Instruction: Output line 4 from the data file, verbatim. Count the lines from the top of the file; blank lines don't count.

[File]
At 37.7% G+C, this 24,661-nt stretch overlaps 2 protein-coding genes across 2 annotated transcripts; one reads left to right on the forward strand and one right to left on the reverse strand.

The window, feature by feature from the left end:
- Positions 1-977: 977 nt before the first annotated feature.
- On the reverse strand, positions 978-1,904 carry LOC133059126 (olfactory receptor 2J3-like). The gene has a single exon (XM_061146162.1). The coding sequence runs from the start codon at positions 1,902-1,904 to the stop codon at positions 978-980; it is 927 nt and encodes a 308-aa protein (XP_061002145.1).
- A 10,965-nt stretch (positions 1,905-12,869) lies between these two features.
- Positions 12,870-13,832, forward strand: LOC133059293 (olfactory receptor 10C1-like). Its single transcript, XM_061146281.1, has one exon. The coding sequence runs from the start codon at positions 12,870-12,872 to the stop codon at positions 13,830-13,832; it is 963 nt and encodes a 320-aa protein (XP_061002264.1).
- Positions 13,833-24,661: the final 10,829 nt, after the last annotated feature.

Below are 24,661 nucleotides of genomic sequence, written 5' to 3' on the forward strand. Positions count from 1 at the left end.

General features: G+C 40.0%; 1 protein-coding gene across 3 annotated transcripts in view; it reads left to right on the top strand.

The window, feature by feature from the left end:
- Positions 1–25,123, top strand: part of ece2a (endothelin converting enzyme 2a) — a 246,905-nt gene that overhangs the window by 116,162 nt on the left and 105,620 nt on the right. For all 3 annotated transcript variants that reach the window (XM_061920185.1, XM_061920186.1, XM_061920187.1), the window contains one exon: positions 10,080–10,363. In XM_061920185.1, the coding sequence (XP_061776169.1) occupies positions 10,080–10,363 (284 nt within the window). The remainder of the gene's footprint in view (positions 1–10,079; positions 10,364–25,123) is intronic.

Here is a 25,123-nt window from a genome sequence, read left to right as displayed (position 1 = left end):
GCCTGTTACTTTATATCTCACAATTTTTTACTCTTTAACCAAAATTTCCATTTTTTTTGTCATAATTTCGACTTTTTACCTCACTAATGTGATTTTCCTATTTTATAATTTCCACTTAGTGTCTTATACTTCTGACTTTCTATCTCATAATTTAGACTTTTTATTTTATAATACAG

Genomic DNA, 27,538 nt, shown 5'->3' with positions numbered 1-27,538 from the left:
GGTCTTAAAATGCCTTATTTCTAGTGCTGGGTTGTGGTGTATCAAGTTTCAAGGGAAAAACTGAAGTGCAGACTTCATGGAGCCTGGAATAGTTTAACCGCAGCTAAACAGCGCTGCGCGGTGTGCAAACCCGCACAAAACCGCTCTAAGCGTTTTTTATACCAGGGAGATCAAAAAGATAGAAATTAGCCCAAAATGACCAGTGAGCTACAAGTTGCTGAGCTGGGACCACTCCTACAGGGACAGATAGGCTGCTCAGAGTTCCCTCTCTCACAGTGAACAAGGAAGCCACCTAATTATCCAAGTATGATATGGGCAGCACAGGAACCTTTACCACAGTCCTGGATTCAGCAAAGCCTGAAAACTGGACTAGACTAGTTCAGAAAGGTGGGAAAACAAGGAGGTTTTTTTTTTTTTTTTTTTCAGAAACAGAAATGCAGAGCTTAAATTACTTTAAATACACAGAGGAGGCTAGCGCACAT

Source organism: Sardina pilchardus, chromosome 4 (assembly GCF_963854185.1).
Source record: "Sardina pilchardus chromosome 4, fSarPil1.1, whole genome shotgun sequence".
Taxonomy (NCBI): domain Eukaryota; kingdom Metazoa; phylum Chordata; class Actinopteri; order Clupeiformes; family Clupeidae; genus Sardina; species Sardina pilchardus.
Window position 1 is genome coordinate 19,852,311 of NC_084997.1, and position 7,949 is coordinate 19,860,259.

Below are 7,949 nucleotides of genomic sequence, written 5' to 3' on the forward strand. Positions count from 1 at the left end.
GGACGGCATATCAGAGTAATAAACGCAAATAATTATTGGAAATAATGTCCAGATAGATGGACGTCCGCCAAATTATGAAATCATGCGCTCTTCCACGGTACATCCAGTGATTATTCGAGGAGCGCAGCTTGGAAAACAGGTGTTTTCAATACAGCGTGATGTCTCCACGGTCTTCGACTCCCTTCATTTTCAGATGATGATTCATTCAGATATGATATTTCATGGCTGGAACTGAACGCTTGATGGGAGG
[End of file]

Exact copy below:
- On the reverse strand, positions 978-1,904 carry LOC133059126 (olfactory receptor 2J3-like). The gene has a single exon (XM_061146162.1). The coding sequence runs from the start codon at positions 1,902-1,904 to the stop codon at positions 978-980; it is 927 nt and encodes a 308-aa protein (XP_061002145.1).